Study highlights complexity of public responses to corporate crises
An analysis of the public's response to a United Airlines crisis in 2017 finds that stakeholder reactions can be extremely complex, with individual customers being willing to both boycott the airline and work with it to resolve the crisis. As part of the study, researchers developed a tool to help organizations better understand stakeholder responses and respond to future crises.
"In the case of the United Airlines crisis, we found that customers and potential customers had a range of reactions, and that people could be willing to respond both positively and negatively—often at the same time," says Yang Cheng, co-author of a paper on the work and an assistant professor of communication at North Carolina State University. "It is important for companies to understand how their customers react to crises, so that the companies know how to respond. For that reason, we've developed a tool that corporations can use to assess stakeholder responses."
To explore stakeholder responses to crisis, the researchers focused on the public's response to an event that took place in April 2017. On April 9, United Airlines had a passenger physically removed from one of its flights because the flight was overbooked. Video of the man—a 69-year old doctor—being bodily hauled off the plane spread quickly across social media and led to a public relations crisis for the airline that was widely covered in the news media.
For this study, the researchers developed a survey tool that explored seven possible ways people could respond to a corporate crisis, such as seeking additional information; threatening possible retaliatory behavior, such as a boycott; mobilizing other stakeholders to take collective action; and consulting with a company to find solutions to the crisis.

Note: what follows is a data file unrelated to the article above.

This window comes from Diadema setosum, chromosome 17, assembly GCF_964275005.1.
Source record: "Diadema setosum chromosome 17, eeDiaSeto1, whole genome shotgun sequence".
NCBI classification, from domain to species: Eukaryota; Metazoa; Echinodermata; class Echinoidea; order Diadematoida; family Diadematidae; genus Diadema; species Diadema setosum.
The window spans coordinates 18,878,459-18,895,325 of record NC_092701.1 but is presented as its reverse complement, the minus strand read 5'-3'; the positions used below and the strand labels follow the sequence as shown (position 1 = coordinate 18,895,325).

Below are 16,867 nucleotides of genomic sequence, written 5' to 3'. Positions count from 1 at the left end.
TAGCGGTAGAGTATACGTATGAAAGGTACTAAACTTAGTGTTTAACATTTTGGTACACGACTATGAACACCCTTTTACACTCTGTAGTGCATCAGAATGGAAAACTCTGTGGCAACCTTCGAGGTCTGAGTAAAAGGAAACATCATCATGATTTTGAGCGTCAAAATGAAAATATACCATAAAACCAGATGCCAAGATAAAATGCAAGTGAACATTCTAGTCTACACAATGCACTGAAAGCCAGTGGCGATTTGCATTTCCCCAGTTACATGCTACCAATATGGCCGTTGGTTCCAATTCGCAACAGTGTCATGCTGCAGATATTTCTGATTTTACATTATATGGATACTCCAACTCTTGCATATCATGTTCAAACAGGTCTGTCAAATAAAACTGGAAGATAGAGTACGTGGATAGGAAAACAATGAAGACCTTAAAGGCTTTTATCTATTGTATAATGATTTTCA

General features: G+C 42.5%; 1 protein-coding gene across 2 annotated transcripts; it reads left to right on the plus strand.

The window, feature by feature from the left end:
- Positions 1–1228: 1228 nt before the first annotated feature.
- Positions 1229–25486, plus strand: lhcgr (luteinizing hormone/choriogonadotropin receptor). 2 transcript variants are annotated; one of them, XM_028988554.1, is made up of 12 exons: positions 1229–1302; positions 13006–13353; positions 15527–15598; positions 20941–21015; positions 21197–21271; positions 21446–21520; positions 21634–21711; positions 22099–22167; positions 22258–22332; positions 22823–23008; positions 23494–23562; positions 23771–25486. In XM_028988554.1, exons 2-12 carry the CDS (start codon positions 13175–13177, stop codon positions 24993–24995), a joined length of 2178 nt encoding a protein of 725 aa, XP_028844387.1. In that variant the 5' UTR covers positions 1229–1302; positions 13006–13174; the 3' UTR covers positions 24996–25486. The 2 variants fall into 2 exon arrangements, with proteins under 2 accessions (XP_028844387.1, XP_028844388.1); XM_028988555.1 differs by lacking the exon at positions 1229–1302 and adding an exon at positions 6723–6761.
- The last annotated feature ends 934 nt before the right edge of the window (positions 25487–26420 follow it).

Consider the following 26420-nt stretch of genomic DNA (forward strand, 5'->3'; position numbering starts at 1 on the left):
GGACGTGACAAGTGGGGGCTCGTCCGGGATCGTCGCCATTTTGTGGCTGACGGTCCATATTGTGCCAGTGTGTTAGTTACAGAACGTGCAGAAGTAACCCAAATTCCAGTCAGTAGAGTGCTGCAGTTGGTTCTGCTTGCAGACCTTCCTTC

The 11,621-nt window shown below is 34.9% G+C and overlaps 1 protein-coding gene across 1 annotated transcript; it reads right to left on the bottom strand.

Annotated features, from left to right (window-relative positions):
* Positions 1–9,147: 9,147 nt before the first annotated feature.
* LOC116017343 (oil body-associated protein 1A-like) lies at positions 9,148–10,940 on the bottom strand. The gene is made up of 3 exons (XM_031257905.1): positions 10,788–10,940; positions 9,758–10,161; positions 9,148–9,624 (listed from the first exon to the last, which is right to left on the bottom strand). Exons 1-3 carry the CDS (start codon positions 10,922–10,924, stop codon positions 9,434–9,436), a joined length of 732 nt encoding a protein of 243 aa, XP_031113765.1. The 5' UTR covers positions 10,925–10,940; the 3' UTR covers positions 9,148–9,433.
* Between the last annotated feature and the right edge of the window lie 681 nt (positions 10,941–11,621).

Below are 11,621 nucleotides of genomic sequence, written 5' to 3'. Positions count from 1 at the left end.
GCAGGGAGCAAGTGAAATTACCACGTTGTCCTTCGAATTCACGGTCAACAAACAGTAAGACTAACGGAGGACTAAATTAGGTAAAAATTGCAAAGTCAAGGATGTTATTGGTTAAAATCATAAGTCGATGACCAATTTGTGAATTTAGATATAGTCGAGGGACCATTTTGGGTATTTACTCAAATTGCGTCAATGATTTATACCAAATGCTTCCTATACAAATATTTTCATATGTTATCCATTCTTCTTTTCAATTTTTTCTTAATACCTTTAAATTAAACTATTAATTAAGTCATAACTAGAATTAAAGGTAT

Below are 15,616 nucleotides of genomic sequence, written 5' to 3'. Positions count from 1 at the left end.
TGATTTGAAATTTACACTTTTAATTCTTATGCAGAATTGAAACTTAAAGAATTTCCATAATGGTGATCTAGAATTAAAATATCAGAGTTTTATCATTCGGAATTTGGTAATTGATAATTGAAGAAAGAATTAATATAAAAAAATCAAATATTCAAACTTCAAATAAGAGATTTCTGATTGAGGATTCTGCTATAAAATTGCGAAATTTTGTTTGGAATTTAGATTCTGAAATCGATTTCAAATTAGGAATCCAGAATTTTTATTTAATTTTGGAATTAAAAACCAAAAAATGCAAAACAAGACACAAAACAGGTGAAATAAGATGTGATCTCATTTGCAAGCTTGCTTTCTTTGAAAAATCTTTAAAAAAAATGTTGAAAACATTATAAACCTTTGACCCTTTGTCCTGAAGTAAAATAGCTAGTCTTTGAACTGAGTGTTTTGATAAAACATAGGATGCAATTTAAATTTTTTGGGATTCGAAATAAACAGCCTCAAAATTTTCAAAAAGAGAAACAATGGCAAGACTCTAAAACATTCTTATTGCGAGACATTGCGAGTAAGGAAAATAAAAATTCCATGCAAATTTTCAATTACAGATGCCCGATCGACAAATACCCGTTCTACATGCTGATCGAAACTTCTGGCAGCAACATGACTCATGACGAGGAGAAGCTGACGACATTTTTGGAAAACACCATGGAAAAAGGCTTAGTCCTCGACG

The researchers then used the tool to survey 688 United Airlines customers and potential customers.
The researchers found that seeking information was the most common response, but that many study participants were likely to engage in many—or most—of the potential response behaviors. For example, many study participants were willing to both boycott United Airlines and to work with the airline on finding ways to resolve the crisis.
"Companies need to know when the public is willing to engage constructively," Cheng says. "If the company responds defensively, or only provides information, it may inadvertently be encouraging threatening behaviors. But if they display a willingness to engage and partner with public stakeholders in working toward a solution, that could significantly improve stakeholder response."
United Airlines is not the only company to face a social media-driven crisis—it's not even the only airline to face this type of crisis. Because these challenges are increasingly common, the researchers are sharing the survey tool they developed for this study.
"Organizations can use the scale we've created to assess stakeholder reactions in the immediate aftermath of a crisis," Cheng says. "This can help companies respond constructively and effectively.
"We think previous tools have not been sufficiently broad to capture the full extent of public reactions, or have presented stakeholder reactions as being either positive or negative. Our work shows that stakeholder reactions are not that simple, and that positive and negative reactions were not mutually exclusive."
The paper, "Scale Development for Stakeholder Responses in Crises: Centering on Stakeholders in United Airlines Crisis," is published in the Public Relations Journal.
United Airlines Crisis: prjournal.instituteforpr.org/w … gies-Scale-FINAL.pdf